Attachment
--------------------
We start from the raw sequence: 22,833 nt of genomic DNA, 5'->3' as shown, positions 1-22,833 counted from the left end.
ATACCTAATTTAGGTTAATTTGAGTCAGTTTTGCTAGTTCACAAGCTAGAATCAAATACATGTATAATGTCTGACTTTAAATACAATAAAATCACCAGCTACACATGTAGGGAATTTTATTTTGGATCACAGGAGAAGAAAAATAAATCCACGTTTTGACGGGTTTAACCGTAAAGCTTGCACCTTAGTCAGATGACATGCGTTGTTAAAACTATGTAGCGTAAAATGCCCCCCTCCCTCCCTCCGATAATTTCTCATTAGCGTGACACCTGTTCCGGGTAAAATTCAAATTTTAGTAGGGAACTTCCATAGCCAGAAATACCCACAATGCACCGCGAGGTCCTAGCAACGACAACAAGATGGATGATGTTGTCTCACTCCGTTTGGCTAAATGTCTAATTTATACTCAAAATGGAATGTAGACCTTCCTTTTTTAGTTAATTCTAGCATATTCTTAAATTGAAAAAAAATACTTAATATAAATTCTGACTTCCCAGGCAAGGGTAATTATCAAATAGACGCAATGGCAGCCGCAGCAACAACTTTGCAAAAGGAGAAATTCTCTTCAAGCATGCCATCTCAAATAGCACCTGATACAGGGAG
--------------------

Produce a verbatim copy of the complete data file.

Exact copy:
We start from the raw sequence: 22,833 nt of genomic DNA, 5'->3' as shown, positions 1-22,833 counted from the left end.
ATACCTAATTTAGGTTAATTTGAGTCAGTTTTGCTAGTTCACAAGCTAGAATCAAATACATGTATAATGTCTGACTTTAAATACAATAAAATCACCAGCTACACATGTAGGGAATTTTATTTTGGATCACAGGAGAAGAAAAATAAATCCACGTTTTGACGGGTTTAACCGTAAAGCTTGCACCTTAGTCAGATGACATGCGTTGTTAAAACTATGTAGCGTAAAATGCCCCCCTCCCTCCCTCCGATAATTTCTCATTAGCGTGACACCTGTTCCGGGTAAAATTCAAATTTTAGTAGGGAACTTCCATAGCCAGAAATACCCACAATGCACCGCGAGGTCCTAGCAACGACAACAAGATGGATGATGTTGTCTCACTCCGTTTGGCTAAATGTCTAATTTATACTCAAAATGGAATGTAGACCTTCCTTTTTTAGTTAATTCTAGCATATTCTTAAATTGAAAAAAAATACTTAATATAAATTCTGACTTCCCAGGCAAGGGTAATTATCAAATAGACGCAATGGCAGCCGCAGCAACAACTTTGCAAAAGGAGAAATTCTCTTCAAGCATGCCATCTCAAATAGCACCTGATACAGGGAG